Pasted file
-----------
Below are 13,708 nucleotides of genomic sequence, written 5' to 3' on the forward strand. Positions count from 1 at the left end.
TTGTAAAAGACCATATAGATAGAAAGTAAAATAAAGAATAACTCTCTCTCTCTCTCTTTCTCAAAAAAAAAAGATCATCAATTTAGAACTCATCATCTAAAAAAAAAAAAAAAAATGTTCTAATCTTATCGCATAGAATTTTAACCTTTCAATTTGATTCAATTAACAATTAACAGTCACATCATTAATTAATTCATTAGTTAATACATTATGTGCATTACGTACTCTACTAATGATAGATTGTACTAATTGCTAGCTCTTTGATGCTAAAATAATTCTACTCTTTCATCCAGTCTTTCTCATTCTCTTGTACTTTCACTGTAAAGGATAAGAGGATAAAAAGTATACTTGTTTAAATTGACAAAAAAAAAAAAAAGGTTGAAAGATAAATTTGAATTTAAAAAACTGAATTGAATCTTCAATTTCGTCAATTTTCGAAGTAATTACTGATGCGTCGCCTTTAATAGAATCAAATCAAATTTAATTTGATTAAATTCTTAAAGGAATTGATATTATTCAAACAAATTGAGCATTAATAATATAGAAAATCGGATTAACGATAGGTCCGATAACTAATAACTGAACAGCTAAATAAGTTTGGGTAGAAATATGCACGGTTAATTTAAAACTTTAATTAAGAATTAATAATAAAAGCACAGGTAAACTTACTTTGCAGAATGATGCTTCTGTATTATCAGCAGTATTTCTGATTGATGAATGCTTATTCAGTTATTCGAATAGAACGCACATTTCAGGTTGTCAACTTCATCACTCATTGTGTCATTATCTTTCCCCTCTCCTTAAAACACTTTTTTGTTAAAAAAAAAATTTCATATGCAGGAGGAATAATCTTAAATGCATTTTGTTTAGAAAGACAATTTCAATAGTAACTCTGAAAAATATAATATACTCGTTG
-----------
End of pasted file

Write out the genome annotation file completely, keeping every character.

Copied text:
Below are 13,708 nucleotides of genomic sequence, written 5' to 3' on the forward strand. Positions count from 1 at the left end.
TTGTAAAAGACCATATAGATAGAAAGTAAAATAAAGAATAACTCTCTCTCTCTCTCTTTCTCAAAAAAAAAAGATCATCAATTTAGAACTCATCATCTAAAAAAAAAAAAAAAAATGTTCTAATCTTATCGCATAGAATTTTAACCTTTCAATTTGATTCAATTAACAATTAACAGTCACATCATTAATTAATTCATTAGTTAATACATTATGTGCATTACGTACTCTACTAATGATAGATTGTACTAATTGCTAGCTCTTTGATGCTAAAATAATTCTACTCTTTCATCCAGTCTTTCTCATTCTCTTGTACTTTCACTGTAAAGGATAAGAGGATAAAAAGTATACTTGTTTAAATTGACAAAAAAAAAAAAAAGGTTGAAAGATAAATTTGAATTTAAAAAACTGAATTGAATCTTCAATTTCGTCAATTTTCGAAGTAATTACTGATGCGTCGCCTTTAATAGAATCAAATCAAATTTAATTTGATTAAATTCTTAAAGGAATTGATATTATTCAAACAAATTGAGCATTAATAATATAGAAAATCGGATTAACGATAGGTCCGATAACTAATAACTGAACAGCTAAATAAGTTTGGGTAGAAATATGCACGGTTAATTTAAAACTTTAATTAAGAATTAATAATAAAAGCACAGGTAAACTTACTTTGCAGAATGATGCTTCTGTATTATCAGCAGTATTTCTGATTGATGAATGCTTATTCAGTTATTCGAATAGAACGCACATTTCAGGTTGTCAACTTCATCACTCATTGTGTCATTATCTTTCCCCTCTCCTTAAAACACTTTTTTGTTAAAAAAAAAATTTCATATGCAGGAGGAATAATCTTAAATGCATTTTGTTTAGAAAGACAATTTCAATAGTAACTCTGAAAAATATAATATACTCGTTG